One more loose end ultimately took care of itself. Frideric, prince of the Rugians, was apparently a handful. He and Tufa argued and in 493 fought a battle, somewhere in the Adige valley between Verona and Trento. Tufa was killed, and Frideric was either discredited as a commander or killed as well. Either way, he disappears from the record, and the Rugians he had led returned to Theodoric’s side. Oh the tangled webs, et cetera. 

Theodoric was free and clear. After twenty years of restlessness and uncertainty, the Ostrogoths were in possession of a rich territory they could call their own. The great gamble had paid off at last, in impressive style. But their leader had even greater ambitions. As he set about consolidating his new kingdom, he had one eye on an even bigger prize. He would attempt, in practice if not in name, to restore the western empire, with himself at its center.

Next time, we’ll see how successful he was, and decide whether or not Theodoric the Great really earned himself that eponym.

If all goes well, that next time will be in the customary two weeks, so look for it to drop January 9th.

Signing off, first danke to Historyfanatic476 for leaving a review on Austrian Apple Podcasts. The jokes aren’t random, my friend, it all makes perfect sense in my head, trust me.

Also, warm thank yous to Katie, Lily, and Charlie for their generous support on Ko-fi.com. Charlie, I’m starting to feel like I owe you an executive producer credit or something. 

If you would also like to humble me with your support, you can do so on ko-fi.com/darkagespod. If that’s not an option for you, no problem, just rate the show wherever it is you’re listening, and write a review if you can. A five star rating, I should be specific, five stars is what we’re looking for here. If neither one of those things is an option for you, then the next time someone asks what you’re listening to, tell them about the show. After you glare at them for making you take out your earbuds, of course.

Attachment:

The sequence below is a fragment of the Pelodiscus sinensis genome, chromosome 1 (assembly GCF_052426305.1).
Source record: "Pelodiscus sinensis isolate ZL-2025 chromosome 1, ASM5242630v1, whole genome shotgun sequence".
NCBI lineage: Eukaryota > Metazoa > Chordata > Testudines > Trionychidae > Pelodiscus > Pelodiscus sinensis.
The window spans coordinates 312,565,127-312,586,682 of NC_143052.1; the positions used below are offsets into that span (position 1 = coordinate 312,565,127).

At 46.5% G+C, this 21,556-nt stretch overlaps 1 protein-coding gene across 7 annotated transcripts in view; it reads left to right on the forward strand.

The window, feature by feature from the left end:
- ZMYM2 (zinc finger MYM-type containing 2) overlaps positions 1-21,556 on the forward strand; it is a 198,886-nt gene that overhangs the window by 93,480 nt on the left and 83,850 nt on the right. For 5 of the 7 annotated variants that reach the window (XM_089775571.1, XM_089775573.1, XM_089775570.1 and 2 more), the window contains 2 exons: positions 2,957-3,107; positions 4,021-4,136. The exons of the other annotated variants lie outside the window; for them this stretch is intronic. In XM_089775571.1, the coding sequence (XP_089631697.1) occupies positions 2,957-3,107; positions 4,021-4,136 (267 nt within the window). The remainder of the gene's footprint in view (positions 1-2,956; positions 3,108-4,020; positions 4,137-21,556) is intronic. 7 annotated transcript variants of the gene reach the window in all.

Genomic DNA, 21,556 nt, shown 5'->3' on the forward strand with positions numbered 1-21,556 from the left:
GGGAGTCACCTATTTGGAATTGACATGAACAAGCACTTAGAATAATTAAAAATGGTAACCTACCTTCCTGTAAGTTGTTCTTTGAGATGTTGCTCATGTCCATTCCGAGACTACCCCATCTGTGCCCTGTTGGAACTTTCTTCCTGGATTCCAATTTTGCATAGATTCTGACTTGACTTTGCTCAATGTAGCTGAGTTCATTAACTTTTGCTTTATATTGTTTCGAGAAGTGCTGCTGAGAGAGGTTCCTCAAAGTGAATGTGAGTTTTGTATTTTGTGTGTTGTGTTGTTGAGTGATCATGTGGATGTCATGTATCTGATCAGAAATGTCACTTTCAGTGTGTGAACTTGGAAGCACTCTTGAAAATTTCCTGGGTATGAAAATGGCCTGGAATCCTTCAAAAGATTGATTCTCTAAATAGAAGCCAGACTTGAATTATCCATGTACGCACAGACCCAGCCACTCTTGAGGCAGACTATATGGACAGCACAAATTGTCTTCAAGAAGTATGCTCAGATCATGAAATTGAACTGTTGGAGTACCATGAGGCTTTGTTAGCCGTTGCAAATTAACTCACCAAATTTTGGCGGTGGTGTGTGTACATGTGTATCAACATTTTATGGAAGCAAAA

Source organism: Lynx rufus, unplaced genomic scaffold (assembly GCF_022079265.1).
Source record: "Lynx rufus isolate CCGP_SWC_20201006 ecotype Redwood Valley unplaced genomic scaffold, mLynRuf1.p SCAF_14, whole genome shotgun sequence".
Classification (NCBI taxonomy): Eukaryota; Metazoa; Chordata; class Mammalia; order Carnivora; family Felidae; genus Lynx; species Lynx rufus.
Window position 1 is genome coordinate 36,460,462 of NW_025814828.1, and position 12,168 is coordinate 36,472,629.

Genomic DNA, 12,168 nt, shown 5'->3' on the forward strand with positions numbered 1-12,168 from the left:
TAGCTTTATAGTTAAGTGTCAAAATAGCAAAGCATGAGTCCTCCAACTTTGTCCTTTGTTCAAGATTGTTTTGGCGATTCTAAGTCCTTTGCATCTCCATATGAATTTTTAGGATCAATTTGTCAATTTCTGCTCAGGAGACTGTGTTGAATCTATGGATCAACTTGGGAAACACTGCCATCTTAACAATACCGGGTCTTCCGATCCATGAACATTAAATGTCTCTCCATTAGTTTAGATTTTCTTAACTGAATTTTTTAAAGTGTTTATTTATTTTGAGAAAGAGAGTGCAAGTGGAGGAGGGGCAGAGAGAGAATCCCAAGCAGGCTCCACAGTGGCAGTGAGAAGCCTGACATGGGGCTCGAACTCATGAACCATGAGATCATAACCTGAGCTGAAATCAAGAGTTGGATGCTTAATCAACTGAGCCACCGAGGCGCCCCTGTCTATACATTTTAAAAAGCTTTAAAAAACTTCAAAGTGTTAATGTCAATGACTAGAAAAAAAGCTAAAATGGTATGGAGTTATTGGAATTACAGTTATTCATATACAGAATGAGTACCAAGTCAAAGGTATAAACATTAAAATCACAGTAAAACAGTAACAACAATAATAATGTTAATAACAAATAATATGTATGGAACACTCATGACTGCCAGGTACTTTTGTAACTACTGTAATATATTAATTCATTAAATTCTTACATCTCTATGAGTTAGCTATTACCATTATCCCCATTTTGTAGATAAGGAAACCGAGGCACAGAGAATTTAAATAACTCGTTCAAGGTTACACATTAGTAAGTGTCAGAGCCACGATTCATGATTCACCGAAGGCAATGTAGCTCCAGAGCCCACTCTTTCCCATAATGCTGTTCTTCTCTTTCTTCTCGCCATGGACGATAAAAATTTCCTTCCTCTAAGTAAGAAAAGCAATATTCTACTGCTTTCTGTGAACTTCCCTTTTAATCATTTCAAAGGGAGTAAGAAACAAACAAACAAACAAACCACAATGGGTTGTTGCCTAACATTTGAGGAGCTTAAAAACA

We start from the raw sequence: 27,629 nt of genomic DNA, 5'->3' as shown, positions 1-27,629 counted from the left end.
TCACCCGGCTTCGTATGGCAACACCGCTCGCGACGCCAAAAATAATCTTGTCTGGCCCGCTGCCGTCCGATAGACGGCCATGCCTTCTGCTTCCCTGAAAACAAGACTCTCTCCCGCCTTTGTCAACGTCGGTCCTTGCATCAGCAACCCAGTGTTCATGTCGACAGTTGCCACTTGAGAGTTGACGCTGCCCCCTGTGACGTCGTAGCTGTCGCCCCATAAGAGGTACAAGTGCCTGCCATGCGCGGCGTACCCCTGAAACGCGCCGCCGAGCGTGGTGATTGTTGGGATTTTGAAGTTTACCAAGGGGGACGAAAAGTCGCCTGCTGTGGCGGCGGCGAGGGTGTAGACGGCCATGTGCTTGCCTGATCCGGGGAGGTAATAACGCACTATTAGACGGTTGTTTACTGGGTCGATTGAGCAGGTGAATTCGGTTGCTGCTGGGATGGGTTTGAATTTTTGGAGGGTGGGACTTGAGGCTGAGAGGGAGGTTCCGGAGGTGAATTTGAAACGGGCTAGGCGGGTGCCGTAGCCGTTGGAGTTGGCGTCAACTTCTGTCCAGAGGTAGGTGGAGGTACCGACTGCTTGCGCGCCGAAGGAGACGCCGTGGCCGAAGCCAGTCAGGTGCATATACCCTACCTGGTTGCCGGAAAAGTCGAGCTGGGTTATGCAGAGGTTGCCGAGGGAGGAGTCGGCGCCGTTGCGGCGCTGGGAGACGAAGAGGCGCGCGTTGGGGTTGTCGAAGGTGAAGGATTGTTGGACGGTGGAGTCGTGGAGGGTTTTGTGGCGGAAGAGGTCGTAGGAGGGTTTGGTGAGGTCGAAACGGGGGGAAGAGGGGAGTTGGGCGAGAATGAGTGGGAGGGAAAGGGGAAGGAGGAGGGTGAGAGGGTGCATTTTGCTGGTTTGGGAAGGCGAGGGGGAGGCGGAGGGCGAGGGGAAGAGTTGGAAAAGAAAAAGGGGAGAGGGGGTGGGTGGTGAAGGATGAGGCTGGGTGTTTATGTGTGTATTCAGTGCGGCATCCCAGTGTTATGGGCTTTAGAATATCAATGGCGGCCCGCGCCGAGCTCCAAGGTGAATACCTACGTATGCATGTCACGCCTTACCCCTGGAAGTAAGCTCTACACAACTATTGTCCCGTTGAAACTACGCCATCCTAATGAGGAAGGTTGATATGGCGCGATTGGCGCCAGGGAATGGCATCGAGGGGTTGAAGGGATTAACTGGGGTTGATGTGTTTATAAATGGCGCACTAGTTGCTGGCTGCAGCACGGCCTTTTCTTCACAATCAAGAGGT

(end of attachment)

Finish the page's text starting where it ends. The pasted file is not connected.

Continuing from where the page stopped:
Thank you all so much for listening, and for a great year. There’s been a massive surge in listening in just the last month, and that’s been really amazing to see. Welcome to all you new listeners, I hope you all will stick with the show long enough to hear this. 

I’ll see you again in 2023. Until then, take care.


Heather, Peter J. The Restoration of Rome: Barbarian Popes and Imperial Pretenders. Oxford, Oxford University Press, 2014.

Martindale, J.R. The Prosopography of the Later Roman Empire, Vol. II. vol. 2, Cambridge, Cambridge University Press, 1980. 3 vols. The Internet Archive, https://archive.org/details/prosopography-later-roman-empire/PLRE-II/mode/1up.

Wolfram, Herwig. History of the Goths. Translated by Thomas Dunlap, University of California Press, 1990.